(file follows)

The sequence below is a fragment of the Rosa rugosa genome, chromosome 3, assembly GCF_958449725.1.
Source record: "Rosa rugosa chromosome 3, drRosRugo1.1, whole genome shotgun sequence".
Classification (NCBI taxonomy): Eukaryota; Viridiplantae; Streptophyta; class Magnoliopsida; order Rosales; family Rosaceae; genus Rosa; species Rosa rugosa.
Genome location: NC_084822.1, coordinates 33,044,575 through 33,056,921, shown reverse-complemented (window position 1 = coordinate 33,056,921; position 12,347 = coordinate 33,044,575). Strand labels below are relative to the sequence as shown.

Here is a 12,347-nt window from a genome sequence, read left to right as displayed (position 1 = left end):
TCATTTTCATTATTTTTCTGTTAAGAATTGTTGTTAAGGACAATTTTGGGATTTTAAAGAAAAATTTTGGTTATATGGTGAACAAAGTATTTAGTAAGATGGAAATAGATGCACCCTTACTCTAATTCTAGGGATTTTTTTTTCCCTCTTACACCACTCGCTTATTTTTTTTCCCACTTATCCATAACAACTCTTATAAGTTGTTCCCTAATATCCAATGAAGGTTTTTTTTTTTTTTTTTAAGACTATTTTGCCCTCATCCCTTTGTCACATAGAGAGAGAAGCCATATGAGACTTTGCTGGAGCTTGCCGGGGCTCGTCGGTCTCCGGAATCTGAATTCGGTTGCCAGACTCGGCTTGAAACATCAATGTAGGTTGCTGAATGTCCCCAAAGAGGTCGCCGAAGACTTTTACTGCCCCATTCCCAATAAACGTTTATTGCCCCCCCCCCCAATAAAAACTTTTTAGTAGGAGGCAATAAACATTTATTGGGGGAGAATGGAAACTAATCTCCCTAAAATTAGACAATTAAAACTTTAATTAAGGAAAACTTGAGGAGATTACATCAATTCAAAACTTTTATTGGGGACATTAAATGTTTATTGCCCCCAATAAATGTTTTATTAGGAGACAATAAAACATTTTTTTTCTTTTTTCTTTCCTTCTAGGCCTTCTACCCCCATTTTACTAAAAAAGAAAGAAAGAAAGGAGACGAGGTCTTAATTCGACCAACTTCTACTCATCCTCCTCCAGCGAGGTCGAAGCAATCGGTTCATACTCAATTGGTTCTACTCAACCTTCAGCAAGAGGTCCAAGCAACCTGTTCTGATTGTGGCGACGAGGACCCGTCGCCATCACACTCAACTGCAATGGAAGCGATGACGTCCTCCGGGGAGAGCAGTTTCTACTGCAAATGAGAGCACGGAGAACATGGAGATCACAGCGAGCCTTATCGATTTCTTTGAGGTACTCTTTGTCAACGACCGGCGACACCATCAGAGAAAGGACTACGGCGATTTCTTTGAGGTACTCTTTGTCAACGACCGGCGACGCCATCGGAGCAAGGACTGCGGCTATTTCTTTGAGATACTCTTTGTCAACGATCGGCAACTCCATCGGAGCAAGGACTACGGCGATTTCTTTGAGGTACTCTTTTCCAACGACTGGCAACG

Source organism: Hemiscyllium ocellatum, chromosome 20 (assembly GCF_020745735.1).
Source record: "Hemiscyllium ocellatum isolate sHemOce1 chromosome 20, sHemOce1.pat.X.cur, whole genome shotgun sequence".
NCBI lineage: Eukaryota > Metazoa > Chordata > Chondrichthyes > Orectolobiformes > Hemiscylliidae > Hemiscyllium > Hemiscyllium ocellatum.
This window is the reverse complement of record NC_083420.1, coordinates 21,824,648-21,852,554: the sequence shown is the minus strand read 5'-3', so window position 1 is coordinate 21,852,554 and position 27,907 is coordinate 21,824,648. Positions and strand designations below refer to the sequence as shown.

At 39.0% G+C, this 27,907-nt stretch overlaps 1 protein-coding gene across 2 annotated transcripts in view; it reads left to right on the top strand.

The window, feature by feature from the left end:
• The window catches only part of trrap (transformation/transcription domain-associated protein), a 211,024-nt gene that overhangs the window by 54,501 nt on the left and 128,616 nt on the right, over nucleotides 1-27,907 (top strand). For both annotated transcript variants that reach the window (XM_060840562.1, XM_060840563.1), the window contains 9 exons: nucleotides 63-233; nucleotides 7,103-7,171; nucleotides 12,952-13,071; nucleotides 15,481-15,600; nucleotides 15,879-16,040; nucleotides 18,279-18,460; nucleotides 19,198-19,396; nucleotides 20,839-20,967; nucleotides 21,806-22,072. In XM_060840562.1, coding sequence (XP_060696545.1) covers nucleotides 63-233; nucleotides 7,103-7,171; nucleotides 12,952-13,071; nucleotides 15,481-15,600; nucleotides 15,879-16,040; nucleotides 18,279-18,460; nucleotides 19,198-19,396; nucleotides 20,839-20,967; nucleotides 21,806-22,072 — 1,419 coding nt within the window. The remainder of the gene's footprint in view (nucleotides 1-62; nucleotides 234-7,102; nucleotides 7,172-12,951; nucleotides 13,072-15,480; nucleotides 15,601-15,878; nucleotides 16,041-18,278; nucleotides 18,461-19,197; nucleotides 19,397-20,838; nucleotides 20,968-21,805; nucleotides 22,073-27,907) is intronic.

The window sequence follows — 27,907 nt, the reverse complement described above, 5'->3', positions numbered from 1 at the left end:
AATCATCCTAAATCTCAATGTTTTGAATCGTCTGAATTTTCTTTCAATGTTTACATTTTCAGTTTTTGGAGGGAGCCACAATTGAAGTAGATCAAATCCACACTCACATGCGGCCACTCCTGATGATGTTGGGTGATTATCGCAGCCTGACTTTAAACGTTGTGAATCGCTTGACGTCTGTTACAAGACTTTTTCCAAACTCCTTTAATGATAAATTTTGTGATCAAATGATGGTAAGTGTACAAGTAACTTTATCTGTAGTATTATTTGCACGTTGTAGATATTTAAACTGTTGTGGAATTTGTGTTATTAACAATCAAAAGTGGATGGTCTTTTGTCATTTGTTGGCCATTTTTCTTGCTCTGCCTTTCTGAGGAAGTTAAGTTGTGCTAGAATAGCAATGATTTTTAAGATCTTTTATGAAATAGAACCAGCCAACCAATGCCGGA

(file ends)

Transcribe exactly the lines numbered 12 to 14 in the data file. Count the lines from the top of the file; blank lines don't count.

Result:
The window, feature by feature from the left end:
• The window catches only part of trrap (transformation/transcription domain-associated protein), a 211,024-nt gene that overhangs the window by 54,501 nt on the left and 128,616 nt on the right, over nucleotides 1-27,907 (top strand). For both annotated transcript variants that reach the window (XM_060840562.1, XM_060840563.1), the window contains 9 exons: nucleotides 63-233; nucleotides 7,103-7,171; nucleotides 12,952-13,071; nucleotides 15,481-15,600; nucleotides 15,879-16,040; nucleotides 18,279-18,460; nucleotides 19,198-19,396; nucleotides 20,839-20,967; nucleotides 21,806-22,072. In XM_060840562.1, coding sequence (XP_060696545.1) covers nucleotides 63-233; nucleotides 7,103-7,171; nucleotides 12,952-13,071; nucleotides 15,481-15,600; nucleotides 15,879-16,040; nucleotides 18,279-18,460; nucleotides 19,198-19,396; nucleotides 20,839-20,967; nucleotides 21,806-22,072 — 1,419 coding nt within the window. The remainder of the gene's footprint in view (nucleotides 1-62; nucleotides 234-7,102; nucleotides 7,172-12,951; nucleotides 13,072-15,480; nucleotides 15,601-15,878; nucleotides 16,041-18,278; nucleotides 18,461-19,197; nucleotides 19,397-20,838; nucleotides 20,968-21,805; nucleotides 22,073-27,907) is intronic.

The window sequence follows — 27,907 nt, the reverse complement described above, 5'->3', positions numbered from 1 at the left end: